From Slavery to Freedom: A History of African Americans

Front Cover
McGraw-Hill, 1994 - African Americans - 680 pages
9 Reviews
The eighth edition of this best selling text has been thoroughly revised to include expanded material on the slave resistance, the recent history of African Americans in the United States, more on the history of women, and popular culture. The text has also been redesigned with new charts, maps, photographs, paintings, illustrations, and color inserts and an extensive package has been assembled, using technology and other multimedia to bring history to life. Written by distinguished and award-winning authors, retaining the same features that have made it the most popular text on African American History ever, and with fresh and appealing new features, From Slavery to Freedom remains the most revered, respected, honored text on the market.

From inside the book

What people are saying - Write a review

User ratings

5 stars
4
4 stars
0
3 stars
2
2 stars
2
1 star
1

Review: From Slavery to Freedom: A History of African Americans

User Review  - NW Martin - Goodreads

I'm giving Franklin's landmark text 3 stars. Why? Simply because he is a known revisionist and social historian who emphasizes his opinion instead of reporting objective analysis. Don't get me wrong ... Read full review

Review: From Slavery to Freedom: A History of African Americans

User Review  - Isaac Cesar - Goodreads

Good book Read full review

Contents

Land of Their Ancestors
1
Olaudah Equiano Gustavus Vassa Describes His Homeland1756
9
The African Way of Life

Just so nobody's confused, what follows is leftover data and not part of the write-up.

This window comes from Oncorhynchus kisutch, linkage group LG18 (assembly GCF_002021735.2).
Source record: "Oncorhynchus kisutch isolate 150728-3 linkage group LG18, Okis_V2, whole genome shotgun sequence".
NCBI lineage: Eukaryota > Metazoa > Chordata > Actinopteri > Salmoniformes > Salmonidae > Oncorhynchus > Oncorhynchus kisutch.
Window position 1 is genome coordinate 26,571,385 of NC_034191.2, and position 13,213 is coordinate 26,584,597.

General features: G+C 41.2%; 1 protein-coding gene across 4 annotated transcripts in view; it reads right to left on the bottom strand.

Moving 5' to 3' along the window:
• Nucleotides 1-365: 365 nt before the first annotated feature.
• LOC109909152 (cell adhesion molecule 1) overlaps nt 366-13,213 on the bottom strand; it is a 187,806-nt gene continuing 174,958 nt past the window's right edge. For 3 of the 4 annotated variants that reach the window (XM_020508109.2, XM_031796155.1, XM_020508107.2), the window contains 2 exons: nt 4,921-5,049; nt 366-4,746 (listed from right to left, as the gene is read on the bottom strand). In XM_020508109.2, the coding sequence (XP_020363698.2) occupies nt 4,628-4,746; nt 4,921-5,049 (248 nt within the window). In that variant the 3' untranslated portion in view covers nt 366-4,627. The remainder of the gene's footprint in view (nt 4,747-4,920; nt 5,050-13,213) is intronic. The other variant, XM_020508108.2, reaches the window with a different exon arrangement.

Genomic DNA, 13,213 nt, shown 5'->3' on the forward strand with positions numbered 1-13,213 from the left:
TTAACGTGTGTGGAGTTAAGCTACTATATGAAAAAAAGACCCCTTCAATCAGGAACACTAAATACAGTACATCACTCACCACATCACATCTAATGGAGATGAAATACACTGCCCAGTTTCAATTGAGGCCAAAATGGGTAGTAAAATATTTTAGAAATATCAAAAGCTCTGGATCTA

12
Copyright

88 other sections not shown

Common terms and phrases

References to this book

All Book Search results »

About the author (1994)

The son of an attorney who practiced before the U.S. Supreme Court, John Hope Franklin was born in Rentiesville, Oklahoma on January 2, 1915. He received a B. A. from Fisk University in 1935 and a master's degree in 1936 and a Ph.D. in 1941 from Harvard University. During his career in education, he taught at a numerous institutions including Brooklyn College, Harvard University, the University of Chicago, and Duke University. He also had teaching stints in Australia, China, and Zimbabwe. He has written numerous scholarly works including The Militant South, 1800-1861 (1956); Reconstruction After the Civil War (1961); The Emancipation Proclamation (1963); and The Color Line: Legacy for the 21st Century (1993). His comprehensive history From Slavery to Freedom: A History of African-Americans (1947) is generally acknowledged to be the basic survey of African American history. He received numerous awards during his lifetime including the Medal of Freedom in 1995 and the John W. Kluge Prize for the Study of Humanities in 2006. He worked with Thurgood Marshall's team of lawyers in their effort to end segregation in the 1954 case Brown v. Board of Education and participated in the 1965 march from Selma to Montgomery, Alabama with Dr. Martin Luther King, Jr. He was president of the American Historical Association, the Organization of American Historians, the Southern Historical Association, and the American Studies Association. He was also a founding member of the Black Academy of Arts and served on the U.S. Commission for UNESCO and the Committee on International Exchange of Scholars. He died of congestive heart failure on March 25, 2009 at the age of 94.

Moss is Associate Professor of History at the University of Maryland in College Park.

Bibliographic information